3. Weaker connections were found for areas of the brain responsible for things such as pain and stress regulation.
While some brain areas had strong connections, the study showed weaker connections between:
- The amygdala and the periaqueductal gray, a circuit crucial for regulating anxiety and pain
- The insula and hippocampus, a connection involved in managing stress and processing emotions
According to Acevedo, these weaker links could explain why HSPs often struggle with more anxiety and overstimulation than non-HSPs. The more fragile connection also suggests memory consolidation was happening at a higher level than automatic responses, such as how the brain might react after something stressful.
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What These Findings Means for Highly Sensitive People
This new information is a further deep dive into the fascinating HSP brain. While previous research has focused on the response to stimuli, this study suggests that even the HSP brain at rest shows signs of deeper processing and greater connectivity in certain parts of the brain.
It’s exciting to see more research into how the HSP brain functions in any situation. But cool science aside, these studies are validating in meaningful ways. They remind us that:
- HSPs are more responsive in general (and that’s OK). Even though the study’s volunteers were given a counting activity to “reset” after the empathy exercise, their brains may have continued to process that information. The results validate that the HSP brain doesn’t necessarily need stimuli or a stressful event to feel overwhelmed and need more frequent breaks. “The study refreshingly supports exactly why HSPs require more mental health and ‘mental rest’ self-care than most,” Dr. Aprile Andelle, a psychotherapist and mental health advocate, told me. “They think deeply, period.”
- HSPs are more affected by emotional situations, events that involve empathy, and stress. However, we also experience the world’s beauty on a deep level. We could appreciate the beauty of a rose more so than a non-HSP yet also tear up at the slightest thing. The science supports what HSPs feel every day — that they do everything intensely: feeling, thinking, loving, and processing the life around them. And even resting.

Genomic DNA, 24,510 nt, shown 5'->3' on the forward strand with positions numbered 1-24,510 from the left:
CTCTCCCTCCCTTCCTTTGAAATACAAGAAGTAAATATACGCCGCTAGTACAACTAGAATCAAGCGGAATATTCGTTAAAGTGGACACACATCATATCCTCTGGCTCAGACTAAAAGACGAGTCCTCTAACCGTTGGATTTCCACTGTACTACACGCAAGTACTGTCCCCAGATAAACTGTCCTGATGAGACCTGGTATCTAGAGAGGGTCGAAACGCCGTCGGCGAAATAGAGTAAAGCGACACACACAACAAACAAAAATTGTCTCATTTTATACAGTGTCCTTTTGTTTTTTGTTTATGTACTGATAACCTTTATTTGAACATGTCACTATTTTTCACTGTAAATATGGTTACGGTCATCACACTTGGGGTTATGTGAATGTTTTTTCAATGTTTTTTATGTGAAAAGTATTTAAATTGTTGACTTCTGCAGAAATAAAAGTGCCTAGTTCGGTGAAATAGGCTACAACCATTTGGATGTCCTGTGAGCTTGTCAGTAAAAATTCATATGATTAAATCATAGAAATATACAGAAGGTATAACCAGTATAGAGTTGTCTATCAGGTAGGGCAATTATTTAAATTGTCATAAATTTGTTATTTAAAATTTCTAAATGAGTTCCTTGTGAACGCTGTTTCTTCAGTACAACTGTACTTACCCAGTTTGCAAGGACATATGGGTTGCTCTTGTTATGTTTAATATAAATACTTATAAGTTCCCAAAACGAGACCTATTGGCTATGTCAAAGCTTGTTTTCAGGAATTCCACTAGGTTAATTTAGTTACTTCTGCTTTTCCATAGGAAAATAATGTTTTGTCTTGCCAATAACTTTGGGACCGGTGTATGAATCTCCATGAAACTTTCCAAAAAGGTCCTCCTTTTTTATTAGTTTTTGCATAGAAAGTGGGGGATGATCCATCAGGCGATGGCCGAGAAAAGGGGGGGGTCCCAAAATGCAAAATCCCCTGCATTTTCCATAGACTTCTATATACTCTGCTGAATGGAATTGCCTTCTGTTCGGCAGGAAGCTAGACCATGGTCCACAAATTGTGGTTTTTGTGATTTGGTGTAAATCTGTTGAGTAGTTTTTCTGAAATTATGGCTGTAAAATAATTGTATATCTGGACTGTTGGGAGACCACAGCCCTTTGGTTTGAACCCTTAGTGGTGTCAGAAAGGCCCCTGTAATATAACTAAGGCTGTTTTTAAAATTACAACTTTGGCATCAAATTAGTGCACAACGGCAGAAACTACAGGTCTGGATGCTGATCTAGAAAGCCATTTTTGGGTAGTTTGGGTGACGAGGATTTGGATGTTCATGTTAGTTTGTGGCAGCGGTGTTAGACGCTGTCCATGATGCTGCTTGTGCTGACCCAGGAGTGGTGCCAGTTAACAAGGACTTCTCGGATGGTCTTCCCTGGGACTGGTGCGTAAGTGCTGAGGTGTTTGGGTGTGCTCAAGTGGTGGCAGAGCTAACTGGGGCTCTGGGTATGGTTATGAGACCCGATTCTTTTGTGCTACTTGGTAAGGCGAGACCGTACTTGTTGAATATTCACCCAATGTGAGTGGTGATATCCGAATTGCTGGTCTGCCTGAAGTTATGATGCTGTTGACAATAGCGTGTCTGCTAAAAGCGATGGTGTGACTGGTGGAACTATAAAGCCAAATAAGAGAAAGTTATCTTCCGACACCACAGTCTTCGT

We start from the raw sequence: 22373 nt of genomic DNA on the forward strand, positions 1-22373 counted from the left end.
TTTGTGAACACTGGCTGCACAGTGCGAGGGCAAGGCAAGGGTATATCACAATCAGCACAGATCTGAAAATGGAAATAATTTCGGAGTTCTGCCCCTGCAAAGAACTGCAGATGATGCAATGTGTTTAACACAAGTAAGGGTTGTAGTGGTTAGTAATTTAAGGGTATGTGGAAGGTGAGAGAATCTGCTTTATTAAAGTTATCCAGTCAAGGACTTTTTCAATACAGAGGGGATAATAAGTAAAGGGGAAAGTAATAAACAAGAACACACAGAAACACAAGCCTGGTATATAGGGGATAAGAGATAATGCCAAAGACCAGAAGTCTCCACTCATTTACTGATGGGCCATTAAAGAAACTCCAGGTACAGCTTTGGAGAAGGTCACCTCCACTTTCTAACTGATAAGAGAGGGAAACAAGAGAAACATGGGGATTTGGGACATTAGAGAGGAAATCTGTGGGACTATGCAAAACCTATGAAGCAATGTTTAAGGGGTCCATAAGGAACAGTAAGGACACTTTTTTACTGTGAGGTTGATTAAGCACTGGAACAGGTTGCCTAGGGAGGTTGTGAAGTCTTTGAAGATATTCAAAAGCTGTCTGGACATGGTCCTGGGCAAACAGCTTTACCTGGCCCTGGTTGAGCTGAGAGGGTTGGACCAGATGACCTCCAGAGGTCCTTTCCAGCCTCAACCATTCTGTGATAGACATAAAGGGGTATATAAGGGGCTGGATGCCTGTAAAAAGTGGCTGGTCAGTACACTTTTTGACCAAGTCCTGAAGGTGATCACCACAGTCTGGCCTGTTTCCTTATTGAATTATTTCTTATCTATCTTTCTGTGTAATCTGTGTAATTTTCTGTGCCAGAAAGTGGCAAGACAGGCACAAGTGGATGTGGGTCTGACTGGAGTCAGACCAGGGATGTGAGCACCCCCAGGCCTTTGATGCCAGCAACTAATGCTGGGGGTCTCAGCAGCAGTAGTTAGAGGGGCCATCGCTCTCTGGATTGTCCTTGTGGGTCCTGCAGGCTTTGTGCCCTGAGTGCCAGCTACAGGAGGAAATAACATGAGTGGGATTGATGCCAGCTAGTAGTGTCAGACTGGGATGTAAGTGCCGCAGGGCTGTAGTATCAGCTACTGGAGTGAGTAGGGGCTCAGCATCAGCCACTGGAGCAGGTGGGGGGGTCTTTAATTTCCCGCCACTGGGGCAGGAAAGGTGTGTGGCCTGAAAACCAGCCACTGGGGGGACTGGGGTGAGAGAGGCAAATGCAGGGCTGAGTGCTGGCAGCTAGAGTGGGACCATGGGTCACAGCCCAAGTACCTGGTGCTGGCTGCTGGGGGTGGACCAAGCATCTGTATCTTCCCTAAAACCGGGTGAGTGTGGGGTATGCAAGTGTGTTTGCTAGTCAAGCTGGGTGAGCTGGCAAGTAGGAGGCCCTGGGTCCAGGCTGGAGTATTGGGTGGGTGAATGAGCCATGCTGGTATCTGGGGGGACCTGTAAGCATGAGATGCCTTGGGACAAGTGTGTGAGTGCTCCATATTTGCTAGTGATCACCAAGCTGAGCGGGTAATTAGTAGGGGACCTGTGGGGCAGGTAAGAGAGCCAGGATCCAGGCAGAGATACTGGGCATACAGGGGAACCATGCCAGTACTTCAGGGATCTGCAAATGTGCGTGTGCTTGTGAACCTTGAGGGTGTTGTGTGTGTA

- Since the HSP brain can be more active even at rest, HSPs can use this information to understand themselves better. For example, I feel less guilty about needing lots of quiet alone time after a social interaction, when something happens outside of my daily routine, or when I have an HSP hangover. I can rest easier (no pun intended) knowing it’s just a part of how my brain is wired.
- High sensitivity is real and valid. Research like this highlights crucial brain differences in HSPs. It’s comforting to view scientific explanations for how we think and feel. Although society may not understand sensitivity as much as we’d like, studies like this help show that it is real and valid. And, as more studies about HSPs inevitably come out, we’ll further highlight that people process the world in various ways. Hopefully, growing research will foster continued empathy for alternate ways of being and the importance of mental health care.
- Self-care is critical for HSPs, even during “rest.” Speaking of mental health, as any HSP knows, deeper processing means needing more time to recoup and rest. “It’s why HSPs flourish best with regular therapy, daily meditation or quiet time, weekly time off, or even nightly ‘brain dump’ journaling before bed,” said Dr. Andelle. “I do guided meditations and ‘psychological spring cleaning’ with my HSP clients.”
Overall, this new study reminds HSPs that their brains are processing deeply, even at rest, which just underlines the need for regular breaks and self-care. “All intentional, ongoing mental health practices protect the ever-active and processing HSP mind to calm [down],” said Dr. Andelle. “Hopefully, this helps HSPs feel less struggle or shame — the complexities lie in the workings of the extraordinary HSP brain itself.”